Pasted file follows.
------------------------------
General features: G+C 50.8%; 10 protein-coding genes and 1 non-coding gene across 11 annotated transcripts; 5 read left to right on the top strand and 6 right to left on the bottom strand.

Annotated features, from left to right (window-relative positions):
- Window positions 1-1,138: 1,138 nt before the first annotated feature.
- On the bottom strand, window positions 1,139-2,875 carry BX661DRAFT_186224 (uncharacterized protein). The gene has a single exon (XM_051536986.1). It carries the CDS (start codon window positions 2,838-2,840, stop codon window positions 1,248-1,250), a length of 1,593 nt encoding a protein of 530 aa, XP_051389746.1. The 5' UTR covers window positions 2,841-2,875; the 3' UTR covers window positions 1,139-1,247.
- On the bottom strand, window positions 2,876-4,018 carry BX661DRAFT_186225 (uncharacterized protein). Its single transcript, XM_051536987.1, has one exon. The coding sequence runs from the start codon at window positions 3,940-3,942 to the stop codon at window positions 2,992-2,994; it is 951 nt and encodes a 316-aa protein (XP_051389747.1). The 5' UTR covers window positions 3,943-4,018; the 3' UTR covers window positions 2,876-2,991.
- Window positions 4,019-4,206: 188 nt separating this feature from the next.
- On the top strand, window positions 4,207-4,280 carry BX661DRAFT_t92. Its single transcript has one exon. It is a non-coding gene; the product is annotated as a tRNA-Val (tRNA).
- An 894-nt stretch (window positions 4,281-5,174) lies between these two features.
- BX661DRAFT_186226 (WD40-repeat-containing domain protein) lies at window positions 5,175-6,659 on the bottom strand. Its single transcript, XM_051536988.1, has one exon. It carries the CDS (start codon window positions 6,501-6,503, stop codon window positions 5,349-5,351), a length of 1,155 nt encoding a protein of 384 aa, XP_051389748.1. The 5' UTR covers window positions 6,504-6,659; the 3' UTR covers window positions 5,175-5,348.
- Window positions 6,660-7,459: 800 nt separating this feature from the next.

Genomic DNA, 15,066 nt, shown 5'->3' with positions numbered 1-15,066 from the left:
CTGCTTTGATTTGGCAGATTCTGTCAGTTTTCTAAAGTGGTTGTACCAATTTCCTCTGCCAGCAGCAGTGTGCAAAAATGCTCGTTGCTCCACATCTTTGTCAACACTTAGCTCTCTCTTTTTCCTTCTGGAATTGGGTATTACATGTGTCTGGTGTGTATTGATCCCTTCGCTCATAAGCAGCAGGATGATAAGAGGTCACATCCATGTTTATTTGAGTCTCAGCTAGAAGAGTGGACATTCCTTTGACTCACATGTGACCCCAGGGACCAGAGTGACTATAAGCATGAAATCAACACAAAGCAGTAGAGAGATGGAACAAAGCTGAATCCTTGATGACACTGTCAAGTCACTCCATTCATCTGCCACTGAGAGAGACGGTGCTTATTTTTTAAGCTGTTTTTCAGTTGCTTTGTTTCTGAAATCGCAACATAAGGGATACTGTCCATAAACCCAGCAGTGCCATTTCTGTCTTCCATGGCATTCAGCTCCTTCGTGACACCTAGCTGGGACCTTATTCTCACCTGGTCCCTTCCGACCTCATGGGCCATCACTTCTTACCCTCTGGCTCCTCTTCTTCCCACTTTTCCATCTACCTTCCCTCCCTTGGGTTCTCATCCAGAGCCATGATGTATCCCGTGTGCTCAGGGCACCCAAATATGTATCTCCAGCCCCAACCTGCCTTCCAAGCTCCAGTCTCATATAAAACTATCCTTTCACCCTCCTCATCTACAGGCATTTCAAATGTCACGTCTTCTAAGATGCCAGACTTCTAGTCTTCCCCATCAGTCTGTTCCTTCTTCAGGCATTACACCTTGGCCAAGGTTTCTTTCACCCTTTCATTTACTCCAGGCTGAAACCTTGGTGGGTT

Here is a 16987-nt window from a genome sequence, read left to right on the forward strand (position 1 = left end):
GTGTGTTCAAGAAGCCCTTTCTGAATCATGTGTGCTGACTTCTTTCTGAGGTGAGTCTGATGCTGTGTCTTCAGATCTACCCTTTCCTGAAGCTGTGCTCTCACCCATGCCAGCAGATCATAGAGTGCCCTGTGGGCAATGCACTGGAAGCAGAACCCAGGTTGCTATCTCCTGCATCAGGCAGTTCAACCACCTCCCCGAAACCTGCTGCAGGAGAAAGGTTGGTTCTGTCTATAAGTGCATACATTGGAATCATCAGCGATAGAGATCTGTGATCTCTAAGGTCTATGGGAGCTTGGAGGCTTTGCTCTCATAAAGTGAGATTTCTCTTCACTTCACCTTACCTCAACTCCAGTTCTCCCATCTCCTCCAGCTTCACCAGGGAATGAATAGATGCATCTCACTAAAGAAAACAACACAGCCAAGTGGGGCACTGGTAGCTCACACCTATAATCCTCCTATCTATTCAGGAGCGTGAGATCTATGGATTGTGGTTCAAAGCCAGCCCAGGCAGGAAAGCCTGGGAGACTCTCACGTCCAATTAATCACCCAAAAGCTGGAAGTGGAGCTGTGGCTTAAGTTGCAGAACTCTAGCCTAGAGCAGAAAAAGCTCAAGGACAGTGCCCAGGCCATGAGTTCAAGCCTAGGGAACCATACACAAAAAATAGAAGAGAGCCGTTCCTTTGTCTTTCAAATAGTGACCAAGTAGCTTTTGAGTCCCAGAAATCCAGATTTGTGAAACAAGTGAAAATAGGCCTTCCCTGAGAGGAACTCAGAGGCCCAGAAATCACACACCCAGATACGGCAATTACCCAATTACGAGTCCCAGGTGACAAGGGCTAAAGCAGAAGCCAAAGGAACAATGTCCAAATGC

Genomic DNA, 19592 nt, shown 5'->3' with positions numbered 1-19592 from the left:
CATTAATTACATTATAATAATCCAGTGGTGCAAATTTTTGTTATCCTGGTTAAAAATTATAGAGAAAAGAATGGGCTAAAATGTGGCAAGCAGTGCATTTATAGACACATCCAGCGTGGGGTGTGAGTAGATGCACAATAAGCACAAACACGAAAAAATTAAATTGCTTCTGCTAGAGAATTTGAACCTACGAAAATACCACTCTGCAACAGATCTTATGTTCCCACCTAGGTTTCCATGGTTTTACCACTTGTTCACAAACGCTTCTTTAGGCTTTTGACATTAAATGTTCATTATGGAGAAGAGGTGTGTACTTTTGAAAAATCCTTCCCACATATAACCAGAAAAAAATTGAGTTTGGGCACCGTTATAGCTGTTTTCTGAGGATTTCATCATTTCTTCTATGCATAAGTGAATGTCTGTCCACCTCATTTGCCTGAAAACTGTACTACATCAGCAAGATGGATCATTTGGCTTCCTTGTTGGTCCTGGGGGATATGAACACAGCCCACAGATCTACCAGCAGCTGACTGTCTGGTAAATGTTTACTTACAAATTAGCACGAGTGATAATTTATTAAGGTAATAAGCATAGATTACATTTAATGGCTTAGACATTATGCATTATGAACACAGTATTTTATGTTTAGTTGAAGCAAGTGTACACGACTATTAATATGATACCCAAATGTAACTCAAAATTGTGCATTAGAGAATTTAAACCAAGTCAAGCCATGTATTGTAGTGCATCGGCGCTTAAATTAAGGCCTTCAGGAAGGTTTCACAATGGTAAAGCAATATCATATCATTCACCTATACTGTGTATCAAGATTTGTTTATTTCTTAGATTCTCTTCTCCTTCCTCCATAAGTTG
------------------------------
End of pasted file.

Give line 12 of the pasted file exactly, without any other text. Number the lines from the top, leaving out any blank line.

CTGCTTTGATTTGGCAGATTCTGTCAGTTTTCTAAAGTGGTTGTACCAATTTCCTCTGCCAGCAGCAGTGTGCAAAAATGCTCGTTGCTCCACATCTTTGTCAACACTTAGCTCTCTCTTTTTCCTTCTGGAATTGGGTATTACATGTGTCTGGTGTGTATTGATCCCTTCGCTCATAAGCAGCAGGATGATAAGAGGTCACATCCATGTTTATTTGAGTCTCAGCTAGAAGAGTGGACATTCCTTTGACTCACATGTGACCCCAGGGACCAGAGTGACTATAAGCATGAAATCAACACAAAGCAGTAGAGAGATGGAACAAAGCTGAATCCTTGATGACACTGTCAAGTCACTCCATTCATCTGCCACTGAGAGAGACGGTGCTTATTTTTTAAGCTGTTTTTCAGTTGCTTTGTTTCTGAAATCGCAACATAAGGGATACTGTCCATAAACCCAGCAGTGCCATTTCTGTCTTCCATGGCATTCAGCTCCTTCGTGACACCTAGCTGGGACCTTATTCTCACCTGGTCCCTTCCGACCTCATGGGCCATCACTTCTTACCCTCTGGCTCCTCTTCTTCCCACTTTTCCATCTACCTTCCCTCCCTTGGGTTCTCATCCAGAGCCATGATGTATCCCGTGTGCTCAGGGCACCCAAATATGTATCTCCAGCCCCAACCTGCCTTCCAAGCTCCAGTCTCATATAAAACTATCCTTTCACCCTCCTCATCTACAGGCATTTCAAATGTCACGTCTTCTAAGATGCCAGACTTCTAGTCTTCCCCATCAGTCTGTTCCTTCTTCAGGCATTACACCTTGGCCAAGGTTTCTTTCACCCTTTCATTTACTCCAGGCTGAAACCTTGGTGGGTT